In a week, John Kerry travels to the Middle East and the Arab Gulf states for his first trip as Secretary of State. A few weeks later, President Barack Obama will make his first trip to Israel as president, followed by his first visits to Palestine and Jordan.
High on the agenda of both the president and secretary of state will be the civil war in Syria, and the regional crisis it has created, as well as Iran's nuclear program. Earlier maiden voyages to the region by presidents and their emissaries have focused on Israeli-Palestinian peacemaking. I hope I am proven wrong, but I do not believe that we will see any serious effort to restart peace talks.
I say this not because I believe the White House has lost interest in resolving this critical conflict or because I think that they no longer understand that Israeli-Palestinian peace is vital to U.S. interests in the region. The reason for my pessimism is simple: current conditions make progress impossible and pretending otherwise would be a fool's errand.
First and foremost, Israeli Prime Minister Benjamin Netanyahu has, to date, been unable to form a government (this is the reason being given for why Kerry is not going to Israel). The recently completed Israeli election left the prime minister weakened. Ever the maneuverer, Netanyahu is attempting to cobble together a governing coalition by tilting this way and that -- mixing secular and religious parties, advocates of renewed talks with the Palestinians with hardline opponents. He appears to thrive on dysfunction. The paralysis it produces allows him to rule while avoiding the tough decisions.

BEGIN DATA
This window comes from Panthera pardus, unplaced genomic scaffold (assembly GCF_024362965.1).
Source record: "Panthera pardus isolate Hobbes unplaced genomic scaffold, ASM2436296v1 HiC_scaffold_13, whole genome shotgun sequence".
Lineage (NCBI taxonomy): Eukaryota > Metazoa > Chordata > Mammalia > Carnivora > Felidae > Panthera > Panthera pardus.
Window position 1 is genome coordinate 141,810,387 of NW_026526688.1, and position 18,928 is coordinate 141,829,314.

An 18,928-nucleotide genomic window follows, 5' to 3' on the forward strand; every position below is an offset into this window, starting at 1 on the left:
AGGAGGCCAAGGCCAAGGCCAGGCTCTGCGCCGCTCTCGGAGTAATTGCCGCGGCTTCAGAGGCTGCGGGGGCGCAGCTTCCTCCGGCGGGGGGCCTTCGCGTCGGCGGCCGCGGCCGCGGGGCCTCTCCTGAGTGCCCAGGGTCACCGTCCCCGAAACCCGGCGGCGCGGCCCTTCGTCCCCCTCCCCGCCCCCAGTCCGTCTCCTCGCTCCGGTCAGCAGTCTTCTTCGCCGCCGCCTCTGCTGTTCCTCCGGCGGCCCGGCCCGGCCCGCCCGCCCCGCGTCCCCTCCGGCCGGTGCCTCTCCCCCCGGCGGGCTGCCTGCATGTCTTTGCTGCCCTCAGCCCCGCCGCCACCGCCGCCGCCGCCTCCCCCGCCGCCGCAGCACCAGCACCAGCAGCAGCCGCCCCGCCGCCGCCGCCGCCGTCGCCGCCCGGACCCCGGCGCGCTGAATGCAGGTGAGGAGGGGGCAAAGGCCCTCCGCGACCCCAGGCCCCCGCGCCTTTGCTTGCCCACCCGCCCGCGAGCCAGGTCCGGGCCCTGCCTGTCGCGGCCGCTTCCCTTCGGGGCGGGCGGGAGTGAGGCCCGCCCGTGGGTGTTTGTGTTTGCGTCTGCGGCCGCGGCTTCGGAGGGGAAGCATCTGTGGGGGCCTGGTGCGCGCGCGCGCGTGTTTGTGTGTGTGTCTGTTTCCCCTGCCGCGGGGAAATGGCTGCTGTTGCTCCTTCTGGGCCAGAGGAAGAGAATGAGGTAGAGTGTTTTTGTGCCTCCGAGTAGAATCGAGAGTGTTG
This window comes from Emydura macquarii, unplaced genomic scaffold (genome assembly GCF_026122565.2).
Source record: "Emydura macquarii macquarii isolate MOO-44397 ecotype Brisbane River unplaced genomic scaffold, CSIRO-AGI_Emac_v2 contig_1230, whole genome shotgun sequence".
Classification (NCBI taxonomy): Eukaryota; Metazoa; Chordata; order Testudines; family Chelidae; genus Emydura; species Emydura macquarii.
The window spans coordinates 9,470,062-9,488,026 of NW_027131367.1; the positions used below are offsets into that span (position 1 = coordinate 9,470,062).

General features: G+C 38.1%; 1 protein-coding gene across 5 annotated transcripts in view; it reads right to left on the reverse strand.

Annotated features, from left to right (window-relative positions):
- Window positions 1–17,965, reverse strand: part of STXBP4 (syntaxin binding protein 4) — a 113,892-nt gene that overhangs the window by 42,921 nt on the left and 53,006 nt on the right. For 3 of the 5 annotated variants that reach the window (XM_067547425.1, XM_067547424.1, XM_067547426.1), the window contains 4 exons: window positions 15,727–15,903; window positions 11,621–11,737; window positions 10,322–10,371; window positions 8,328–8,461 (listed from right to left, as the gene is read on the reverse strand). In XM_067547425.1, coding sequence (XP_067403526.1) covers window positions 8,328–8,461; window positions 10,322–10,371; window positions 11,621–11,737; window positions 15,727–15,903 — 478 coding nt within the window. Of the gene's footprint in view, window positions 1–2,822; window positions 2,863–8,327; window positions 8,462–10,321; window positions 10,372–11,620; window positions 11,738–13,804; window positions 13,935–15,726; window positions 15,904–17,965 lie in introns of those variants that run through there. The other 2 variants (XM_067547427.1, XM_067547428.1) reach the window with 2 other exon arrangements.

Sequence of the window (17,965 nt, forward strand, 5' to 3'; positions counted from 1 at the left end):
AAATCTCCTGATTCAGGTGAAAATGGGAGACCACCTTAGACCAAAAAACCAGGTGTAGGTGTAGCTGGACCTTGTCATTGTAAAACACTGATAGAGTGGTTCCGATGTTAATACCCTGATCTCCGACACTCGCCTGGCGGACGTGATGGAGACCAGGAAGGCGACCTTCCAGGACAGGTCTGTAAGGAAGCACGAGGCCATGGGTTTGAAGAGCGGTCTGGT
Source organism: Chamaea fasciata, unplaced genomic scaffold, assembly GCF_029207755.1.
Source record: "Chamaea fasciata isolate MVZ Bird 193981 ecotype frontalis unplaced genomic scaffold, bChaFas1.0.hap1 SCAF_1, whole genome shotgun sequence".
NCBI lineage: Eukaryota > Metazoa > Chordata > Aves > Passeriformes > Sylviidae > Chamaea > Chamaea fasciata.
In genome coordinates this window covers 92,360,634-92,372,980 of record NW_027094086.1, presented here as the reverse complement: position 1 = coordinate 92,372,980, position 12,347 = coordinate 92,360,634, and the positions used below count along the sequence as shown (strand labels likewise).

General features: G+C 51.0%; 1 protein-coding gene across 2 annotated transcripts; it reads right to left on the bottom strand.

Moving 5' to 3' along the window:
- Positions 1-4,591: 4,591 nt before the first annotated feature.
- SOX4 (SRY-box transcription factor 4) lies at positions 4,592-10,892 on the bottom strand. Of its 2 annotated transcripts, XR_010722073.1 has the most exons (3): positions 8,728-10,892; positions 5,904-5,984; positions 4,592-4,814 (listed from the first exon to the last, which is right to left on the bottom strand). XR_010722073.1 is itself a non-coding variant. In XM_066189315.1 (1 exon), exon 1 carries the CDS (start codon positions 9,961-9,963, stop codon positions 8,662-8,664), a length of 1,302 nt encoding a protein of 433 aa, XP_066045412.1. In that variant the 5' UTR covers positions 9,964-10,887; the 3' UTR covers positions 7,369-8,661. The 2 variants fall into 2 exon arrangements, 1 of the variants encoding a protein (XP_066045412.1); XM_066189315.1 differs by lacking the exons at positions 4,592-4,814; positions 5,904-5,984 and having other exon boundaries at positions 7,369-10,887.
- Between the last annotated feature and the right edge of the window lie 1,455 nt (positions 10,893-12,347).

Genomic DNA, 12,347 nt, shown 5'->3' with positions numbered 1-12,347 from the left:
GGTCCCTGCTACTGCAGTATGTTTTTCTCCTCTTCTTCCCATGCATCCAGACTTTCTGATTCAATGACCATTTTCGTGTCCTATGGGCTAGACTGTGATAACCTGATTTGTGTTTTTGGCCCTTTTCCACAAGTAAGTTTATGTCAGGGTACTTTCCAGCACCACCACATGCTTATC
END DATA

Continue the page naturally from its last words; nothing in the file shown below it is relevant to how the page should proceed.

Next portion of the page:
Netanyahu will be forced to either call new elections or form a government of indecision. My bet is that, fearing a loss in new elections, desperation will win out and Netanyahu will form a weak governing coalition -- able to expand settlements, but incapable of advancing peace.
The Palestinian situation is also dysfunctional. Unity talks between Fatah and Hamas have been fruitless. We once criticized the notion of an endless "peace process" that was all process and no peace. This appears to have been replaced by a "reconciliation process" that is all process and no reconciliation. Given their divisions, it is difficult to see how Palestinians can move forward with any peace-making effort.
Not only are Israelis and Palestinians not in any position to make peace, but neither is the United States. Despite President Obama's reelection, nothing has changed in Washington's inability to deal with Middle East peacemaking. The continued resistance of Congress to any reasoned discourse on Israel was on display this month during the debate over Chuck Hagel's confirmation as secretary of defense. This debacle harkened back to the humiliating "smackdown" Congress delivered to the president in 2011 when they publicly supported Netanyahu's position over that of their own president.
In this sorry state of affairs, it is hard to see any new bold initiatives coming from Washington. Israelis wouldn't accept it. Palestinians couldn't do anything with it. And Congress wouldn't support it.